New discoveries show more contact between far-flung prehistoric humans than had been thought

Evidence found of contact between Easter Islanders and South America
Cerys Matthews reveals how her uncle taped 150 interviews for a biography of Dylan Thomas

Cerys Matthews on Dylan Thomas

The singer reveals how her uncle taped 150 interviews for a biography of the famous Welsh poet
DIY is not fun and we've finally realised this as a nation

Homebase closures: 'DIY is not fun'

Homebase has announced the closure of one in four of its stores. Nick Harding, who never did know his awl from his elbow, is glad to see the back of DIY
The Battle of the Five Armies: Air New Zealand releases new Hobbit-inspired in-flight video

Air New Zealand's wizard in-flight video

The airline has released a new Hobbit-inspired clip dubbed "The most epic safety video ever made"
Pumpkin spice is the flavour of the month - but can you stomach the sweetness?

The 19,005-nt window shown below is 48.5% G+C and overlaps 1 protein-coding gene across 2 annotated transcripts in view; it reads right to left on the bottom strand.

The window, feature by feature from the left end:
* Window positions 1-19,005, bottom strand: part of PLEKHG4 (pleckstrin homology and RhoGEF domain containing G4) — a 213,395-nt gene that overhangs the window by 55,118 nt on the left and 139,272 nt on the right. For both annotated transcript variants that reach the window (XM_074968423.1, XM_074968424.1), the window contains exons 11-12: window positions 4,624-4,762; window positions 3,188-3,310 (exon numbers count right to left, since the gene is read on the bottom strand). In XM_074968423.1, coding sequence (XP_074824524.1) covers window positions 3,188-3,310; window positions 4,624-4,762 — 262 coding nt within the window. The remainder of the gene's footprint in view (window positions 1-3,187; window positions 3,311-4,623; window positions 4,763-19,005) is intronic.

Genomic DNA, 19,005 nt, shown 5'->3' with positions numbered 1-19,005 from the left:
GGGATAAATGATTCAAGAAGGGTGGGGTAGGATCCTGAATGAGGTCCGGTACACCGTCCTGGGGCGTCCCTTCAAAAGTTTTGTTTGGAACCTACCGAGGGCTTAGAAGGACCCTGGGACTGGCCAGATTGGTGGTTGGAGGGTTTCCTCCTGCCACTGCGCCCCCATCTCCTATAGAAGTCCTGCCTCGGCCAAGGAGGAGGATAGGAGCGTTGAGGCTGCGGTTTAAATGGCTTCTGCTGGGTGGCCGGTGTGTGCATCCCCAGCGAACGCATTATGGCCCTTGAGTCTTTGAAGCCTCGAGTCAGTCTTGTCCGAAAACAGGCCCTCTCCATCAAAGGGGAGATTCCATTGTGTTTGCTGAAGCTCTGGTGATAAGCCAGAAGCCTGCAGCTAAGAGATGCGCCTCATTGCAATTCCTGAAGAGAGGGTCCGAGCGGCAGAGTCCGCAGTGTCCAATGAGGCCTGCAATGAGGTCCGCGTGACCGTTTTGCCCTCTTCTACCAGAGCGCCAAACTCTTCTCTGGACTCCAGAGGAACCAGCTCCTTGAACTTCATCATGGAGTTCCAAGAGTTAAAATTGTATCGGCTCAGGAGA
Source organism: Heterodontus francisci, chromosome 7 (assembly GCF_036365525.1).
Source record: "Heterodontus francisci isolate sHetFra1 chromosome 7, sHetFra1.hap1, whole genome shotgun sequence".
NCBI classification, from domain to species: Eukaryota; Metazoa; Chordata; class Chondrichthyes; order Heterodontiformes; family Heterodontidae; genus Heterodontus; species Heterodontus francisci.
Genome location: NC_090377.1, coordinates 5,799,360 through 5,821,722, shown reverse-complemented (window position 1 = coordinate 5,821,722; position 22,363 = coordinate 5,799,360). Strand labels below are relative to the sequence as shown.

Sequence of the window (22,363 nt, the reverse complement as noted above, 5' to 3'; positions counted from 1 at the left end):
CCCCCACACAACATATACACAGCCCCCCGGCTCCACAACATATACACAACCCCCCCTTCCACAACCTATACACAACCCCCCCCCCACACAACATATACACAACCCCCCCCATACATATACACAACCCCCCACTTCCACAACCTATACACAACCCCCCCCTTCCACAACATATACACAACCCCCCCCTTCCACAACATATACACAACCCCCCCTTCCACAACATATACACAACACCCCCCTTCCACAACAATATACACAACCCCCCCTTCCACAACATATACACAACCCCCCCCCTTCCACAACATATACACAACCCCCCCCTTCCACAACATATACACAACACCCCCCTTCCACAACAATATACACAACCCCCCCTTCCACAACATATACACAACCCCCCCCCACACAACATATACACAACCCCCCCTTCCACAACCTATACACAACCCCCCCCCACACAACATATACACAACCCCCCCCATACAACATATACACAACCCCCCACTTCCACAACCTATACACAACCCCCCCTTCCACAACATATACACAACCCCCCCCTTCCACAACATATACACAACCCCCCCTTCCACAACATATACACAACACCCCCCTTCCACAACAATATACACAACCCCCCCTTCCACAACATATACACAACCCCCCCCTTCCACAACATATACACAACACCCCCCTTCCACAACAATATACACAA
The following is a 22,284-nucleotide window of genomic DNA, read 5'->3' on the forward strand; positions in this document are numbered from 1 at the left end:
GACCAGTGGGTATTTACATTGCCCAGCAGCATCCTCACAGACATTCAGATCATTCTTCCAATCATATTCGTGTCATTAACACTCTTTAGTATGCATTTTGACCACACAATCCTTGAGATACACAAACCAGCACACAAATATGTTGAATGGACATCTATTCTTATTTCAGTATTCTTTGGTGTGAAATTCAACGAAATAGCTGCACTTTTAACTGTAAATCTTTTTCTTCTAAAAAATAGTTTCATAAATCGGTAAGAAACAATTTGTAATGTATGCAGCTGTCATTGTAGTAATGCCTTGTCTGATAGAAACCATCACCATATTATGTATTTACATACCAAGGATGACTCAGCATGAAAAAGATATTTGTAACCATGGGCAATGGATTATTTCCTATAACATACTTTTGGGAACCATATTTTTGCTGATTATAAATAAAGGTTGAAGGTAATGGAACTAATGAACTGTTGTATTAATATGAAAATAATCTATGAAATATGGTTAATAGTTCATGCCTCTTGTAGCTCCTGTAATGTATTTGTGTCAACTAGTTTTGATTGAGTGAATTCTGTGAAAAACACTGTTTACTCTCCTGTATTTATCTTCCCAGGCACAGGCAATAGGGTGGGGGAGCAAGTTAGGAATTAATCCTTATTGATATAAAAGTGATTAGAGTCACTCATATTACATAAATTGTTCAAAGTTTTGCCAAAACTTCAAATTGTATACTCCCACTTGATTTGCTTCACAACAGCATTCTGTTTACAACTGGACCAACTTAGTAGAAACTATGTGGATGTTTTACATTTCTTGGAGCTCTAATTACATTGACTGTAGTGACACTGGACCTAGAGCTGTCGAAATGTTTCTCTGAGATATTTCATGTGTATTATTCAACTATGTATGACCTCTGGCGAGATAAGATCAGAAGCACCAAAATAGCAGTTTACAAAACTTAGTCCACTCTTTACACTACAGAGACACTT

Pumpkin spice is the flavour of the month

The combination of cinnamon, clove, nutmeg (and no actual pumpkin), now flavours everything from lattes to cream cheese in the US
11 best sonic skincare brushes

11 best sonic skincare brushes

Forget the flannel - take skincare to the next level by using your favourite cleanser with a sonic facial brush
Paul Scholes column: I'm not worried about Manchester United's defence - Chelsea test can be the making of Phil Jones and Marcos Rojo

Paul Scholes column

I'm not worried about Manchester United's defence - Chelsea test can be the making of Jones and Rojo
Frank Warren: Boxing has its problems but in all my time I've never seen a crooked fight

Frank Warren: Boxing has its problems but in all my time I've never seen a crooked fight

While other sports are stalked by corruption, we are an easy target for the critics
Jamie Roberts exclusive interview: 'I'm a man of my word – I'll stay in Paris'

Jamie Roberts: 'I'm a man of my word – I'll stay in Paris'

Wales centre says he’s not coming home but is looking to establish himself at Racing Métro
How could three tourists have been battered within an inch of their lives by a burglar in a plush London hotel?

A crime that reveals London's dark heart

How could three tourists have been battered within an inch of their lives by a burglar in a plush London hotel?